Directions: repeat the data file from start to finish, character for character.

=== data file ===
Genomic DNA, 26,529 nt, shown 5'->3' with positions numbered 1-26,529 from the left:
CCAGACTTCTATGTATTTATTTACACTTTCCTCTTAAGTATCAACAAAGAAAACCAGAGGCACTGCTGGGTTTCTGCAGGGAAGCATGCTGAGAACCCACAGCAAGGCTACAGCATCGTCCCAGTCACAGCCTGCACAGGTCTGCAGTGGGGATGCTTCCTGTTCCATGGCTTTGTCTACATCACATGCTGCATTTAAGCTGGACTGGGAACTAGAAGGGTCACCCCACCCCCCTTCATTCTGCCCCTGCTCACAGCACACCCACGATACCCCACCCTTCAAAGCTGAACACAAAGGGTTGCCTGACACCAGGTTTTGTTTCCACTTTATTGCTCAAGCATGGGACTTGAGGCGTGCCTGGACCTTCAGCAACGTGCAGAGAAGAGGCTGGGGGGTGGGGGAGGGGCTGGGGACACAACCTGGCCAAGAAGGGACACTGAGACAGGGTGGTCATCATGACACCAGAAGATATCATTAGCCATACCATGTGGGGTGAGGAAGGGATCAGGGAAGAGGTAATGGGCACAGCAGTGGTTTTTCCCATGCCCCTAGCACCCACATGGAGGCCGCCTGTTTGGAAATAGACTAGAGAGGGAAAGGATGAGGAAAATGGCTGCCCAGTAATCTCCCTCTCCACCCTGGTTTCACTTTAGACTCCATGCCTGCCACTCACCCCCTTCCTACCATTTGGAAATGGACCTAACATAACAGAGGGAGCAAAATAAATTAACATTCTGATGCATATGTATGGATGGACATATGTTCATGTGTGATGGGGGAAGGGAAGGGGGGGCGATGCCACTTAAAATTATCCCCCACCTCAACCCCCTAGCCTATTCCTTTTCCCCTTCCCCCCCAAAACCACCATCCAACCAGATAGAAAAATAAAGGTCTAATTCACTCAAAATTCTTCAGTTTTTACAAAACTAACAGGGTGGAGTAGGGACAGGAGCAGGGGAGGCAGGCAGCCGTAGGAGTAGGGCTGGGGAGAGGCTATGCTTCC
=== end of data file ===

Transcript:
Genomic DNA, 26,529 nt, shown 5'->3' with positions numbered 1-26,529 from the left:
CCAGACTTCTATGTATTTATTTACACTTTCCTCTTAAGTATCAACAAAGAAAACCAGAGGCACTGCTGGGTTTCTGCAGGGAAGCATGCTGAGAACCCACAGCAAGGCTACAGCATCGTCCCAGTCACAGCCTGCACAGGTCTGCAGTGGGGATGCTTCCTGTTCCATGGCTTTGTCTACATCACATGCTGCATTTAAGCTGGACTGGGAACTAGAAGGGTCACCCCACCCCCCTTCATTCTGCCCCTGCTCACAGCACACCCACGATACCCCACCCTTCAAAGCTGAACACAAAGGGTTGCCTGACACCAGGTTTTGTTTCCACTTTATTGCTCAAGCATGGGACTTGAGGCGTGCCTGGACCTTCAGCAACGTGCAGAGAAGAGGCTGGGGGGTGGGGGAGGGGCTGGGGACACAACCTGGCCAAGAAGGGACACTGAGACAGGGTGGTCATCATGACACCAGAAGATATCATTAGCCATACCATGTGGGGTGAGGAAGGGATCAGGGAAGAGGTAATGGGCACAGCAGTGGTTTTTCCCATGCCCCTAGCACCCACATGGAGGCCGCCTGTTTGGAAATAGACTAGAGAGGGAAAGGATGAGGAAAATGGCTGCCCAGTAATCTCCCTCTCCACCCTGGTTTCACTTTAGACTCCATGCCTGCCACTCACCCCCTTCCTACCATTTGGAAATGGACCTAACATAACAGAGGGAGCAAAATAAATTAACATTCTGATGCATATGTATGGATGGACATATGTTCATGTGTGATGGGGGAAGGGAAGGGGGGGCGATGCCACTTAAAATTATCCCCCACCTCAACCCCCTAGCCTATTCCTTTTCCCCTTCCCCCCCAAAACCACCATCCAACCAGATAGAAAAATAAAGGTCTAATTCACTCAAAATTCTTCAGTTTTTACAAAACTAACAGGGTGGAGTAGGGACAGGAGCAGGGGAGGCAGGCAGCCGTAGGAGTAGGGCTGGGGAGAGGCTATGCTTCC